Oregano (Origanum vulgare) is an herb that is a member of the mint family (Labiatae). Oregano has been considered a precious plant commodity for over 2,500 years in folk medicines that originated across the globe. It has a very long use in traditional medicine for treating colds, indigestion and upset stomachs.
You might have some experience cooking with fresh or dried oregano leaves — such as oregano spice, one of the top herbs for healing but oregano essential oil is far from what you’d put in your pizza sauce. Found in the Mediterranean, throughout many parts of Europe, and in South and Central Asia, medicinal grade oregano is distilled to extract the essential oil from the herb, which is where a high concentration of the herb’s active constituents are found. It takes over 1,000 pounds of wild oregano to produce just one pound of oregano oil! The oil’s active ingredients are preserved in alcohol and used in essential oil form both topically (on the skin) and internally.
When made into a medicinal supplement or essential oil, oregano is often called “oil of oregano.” As mentioned above, oregano oil is a considered a natural alternative to prescription antibiotics. Oil of oregano contains two powerful compounds called carvacrol and thymol, both of which have been shown in studies to have strong anti-bacterial and anti-fungal properties. Oregano’s oil is primarily made of carvacrol, while the plant’s leaves contain a variety of antioxidant compounds, such as phenols,triterpenes, rosmarinic acid, ursolic acid and oleanolic acid.
Designed specifically for fighting bacterial infections, antibiotics are one of medical doctors’ favorite tools for treating many health issues. But there’s another underutilized natural “medicine” that many doctors don’t tell their patients about: oregano oil (also called oil of oregano).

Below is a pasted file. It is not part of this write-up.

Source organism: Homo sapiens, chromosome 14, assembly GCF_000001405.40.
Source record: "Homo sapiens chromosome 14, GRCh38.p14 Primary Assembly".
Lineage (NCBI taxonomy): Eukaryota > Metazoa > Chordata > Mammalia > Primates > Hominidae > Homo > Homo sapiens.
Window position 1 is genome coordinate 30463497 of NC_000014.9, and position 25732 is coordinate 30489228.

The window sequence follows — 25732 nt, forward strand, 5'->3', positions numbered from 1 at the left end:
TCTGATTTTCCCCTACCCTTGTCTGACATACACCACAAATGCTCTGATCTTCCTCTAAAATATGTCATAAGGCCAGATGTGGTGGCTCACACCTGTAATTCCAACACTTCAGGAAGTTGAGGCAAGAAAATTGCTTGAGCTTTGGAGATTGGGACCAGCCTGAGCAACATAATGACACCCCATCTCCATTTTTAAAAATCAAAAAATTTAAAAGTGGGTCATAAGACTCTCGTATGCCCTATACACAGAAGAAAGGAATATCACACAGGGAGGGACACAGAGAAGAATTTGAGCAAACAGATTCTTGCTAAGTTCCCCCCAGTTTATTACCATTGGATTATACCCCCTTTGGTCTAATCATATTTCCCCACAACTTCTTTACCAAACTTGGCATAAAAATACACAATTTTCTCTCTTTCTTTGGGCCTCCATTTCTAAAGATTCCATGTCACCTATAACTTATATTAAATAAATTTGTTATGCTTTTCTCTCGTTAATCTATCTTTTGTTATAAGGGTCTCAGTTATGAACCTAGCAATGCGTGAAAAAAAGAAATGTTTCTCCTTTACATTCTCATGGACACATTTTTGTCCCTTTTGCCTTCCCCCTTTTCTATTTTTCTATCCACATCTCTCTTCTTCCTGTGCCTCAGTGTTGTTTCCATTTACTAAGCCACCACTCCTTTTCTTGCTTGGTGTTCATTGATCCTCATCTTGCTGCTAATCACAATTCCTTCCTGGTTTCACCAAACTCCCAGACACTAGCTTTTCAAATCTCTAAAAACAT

Oregano oil is a powerful, plant-derived essential oil that may rival antibiotics when it comes to treating or preventing various infections. In fact, it contains properties that are antibacterial, antiviral and antifungal. And oregano oil is unlikely to cause many of the harmful side effects that are commonly attributed to high use of antibiotics — such as increased risk for antibiotic resistance, poor gut health due to destroying beneficial probiotic bacteria, reduced vitamin absorption and leaky gut syndrome due to damage of the GI tract’s lining.
Meanwhile, oregano oil benefits extend beyond just controlling infections. What else is oregano oil used to treat? Common examples of conditions that oregano oil can help manage include:
Athlete’s foot or toenail fungus
Earaches or toothaches
Digestive problems such as heartburn and SIBO (small intestine bacterial overgrowth)